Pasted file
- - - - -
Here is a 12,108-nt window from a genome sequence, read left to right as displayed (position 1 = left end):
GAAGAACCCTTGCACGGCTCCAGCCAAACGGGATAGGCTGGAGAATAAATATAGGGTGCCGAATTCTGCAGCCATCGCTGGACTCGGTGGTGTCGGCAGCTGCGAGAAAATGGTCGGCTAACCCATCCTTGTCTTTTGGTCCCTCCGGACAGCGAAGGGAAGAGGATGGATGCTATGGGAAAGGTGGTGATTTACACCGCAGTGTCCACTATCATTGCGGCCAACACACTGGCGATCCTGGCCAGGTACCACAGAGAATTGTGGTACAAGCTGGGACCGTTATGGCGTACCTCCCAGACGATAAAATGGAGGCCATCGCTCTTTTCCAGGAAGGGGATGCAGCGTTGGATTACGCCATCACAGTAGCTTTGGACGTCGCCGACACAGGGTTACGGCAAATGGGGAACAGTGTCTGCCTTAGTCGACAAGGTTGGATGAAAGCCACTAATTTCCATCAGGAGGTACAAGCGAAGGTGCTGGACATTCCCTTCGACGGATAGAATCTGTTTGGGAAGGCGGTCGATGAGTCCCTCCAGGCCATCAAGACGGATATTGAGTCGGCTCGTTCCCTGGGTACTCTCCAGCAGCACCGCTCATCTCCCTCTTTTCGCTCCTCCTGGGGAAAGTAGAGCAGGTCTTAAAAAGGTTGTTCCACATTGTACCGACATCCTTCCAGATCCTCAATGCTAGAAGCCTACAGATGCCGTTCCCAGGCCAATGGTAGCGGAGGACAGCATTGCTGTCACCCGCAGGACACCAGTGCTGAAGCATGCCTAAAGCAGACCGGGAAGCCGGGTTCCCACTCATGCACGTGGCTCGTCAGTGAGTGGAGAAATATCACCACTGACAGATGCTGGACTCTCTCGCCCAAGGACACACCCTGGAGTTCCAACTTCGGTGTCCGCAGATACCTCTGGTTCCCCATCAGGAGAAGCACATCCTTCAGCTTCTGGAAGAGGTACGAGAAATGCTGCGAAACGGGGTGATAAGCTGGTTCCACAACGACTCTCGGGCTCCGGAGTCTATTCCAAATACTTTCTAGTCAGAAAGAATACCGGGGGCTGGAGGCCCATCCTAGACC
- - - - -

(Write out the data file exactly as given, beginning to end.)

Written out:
Here is a 12,108-nt window from a genome sequence, read left to right as displayed (position 1 = left end):
GAAGAACCCTTGCACGGCTCCAGCCAAACGGGATAGGCTGGAGAATAAATATAGGGTGCCGAATTCTGCAGCCATCGCTGGACTCGGTGGTGTCGGCAGCTGCGAGAAAATGGTCGGCTAACCCATCCTTGTCTTTTGGTCCCTCCGGACAGCGAAGGGAAGAGGATGGATGCTATGGGAAAGGTGGTGATTTACACCGCAGTGTCCACTATCATTGCGGCCAACACACTGGCGATCCTGGCCAGGTACCACAGAGAATTGTGGTACAAGCTGGGACCGTTATGGCGTACCTCCCAGACGATAAAATGGAGGCCATCGCTCTTTTCCAGGAAGGGGATGCAGCGTTGGATTACGCCATCACAGTAGCTTTGGACGTCGCCGACACAGGGTTACGGCAAATGGGGAACAGTGTCTGCCTTAGTCGACAAGGTTGGATGAAAGCCACTAATTTCCATCAGGAGGTACAAGCGAAGGTGCTGGACATTCCCTTCGACGGATAGAATCTGTTTGGGAAGGCGGTCGATGAGTCCCTCCAGGCCATCAAGACGGATATTGAGTCGGCTCGTTCCCTGGGTACTCTCCAGCAGCACCGCTCATCTCCCTCTTTTCGCTCCTCCTGGGGAAAGTAGAGCAGGTCTTAAAAAGGTTGTTCCACATTGTACCGACATCCTTCCAGATCCTCAATGCTAGAAGCCTACAGATGCCGTTCCCAGGCCAATGGTAGCGGAGGACAGCATTGCTGTCACCCGCAGGACACCAGTGCTGAAGCATGCCTAAAGCAGACCGGGAAGCCGGGTTCCCACTCATGCACGTGGCTCGTCAGTGAGTGGAGAAATATCACCACTGACAGATGCTGGACTCTCTCGCCCAAGGACACACCCTGGAGTTCCAACTTCGGTGTCCGCAGATACCTCTGGTTCCCCATCAGGAGAAGCACATCCTTCAGCTTCTGGAAGAGGTACGAGAAATGCTGCGAAACGGGGTGATAAGCTGGTTCCACAACGACTCTCGGGCTCCGGAGTCTATTCCAAATACTTTCTAGTCAGAAAGAATACCGGGGGCTGGAGGCCCATCCTAGACC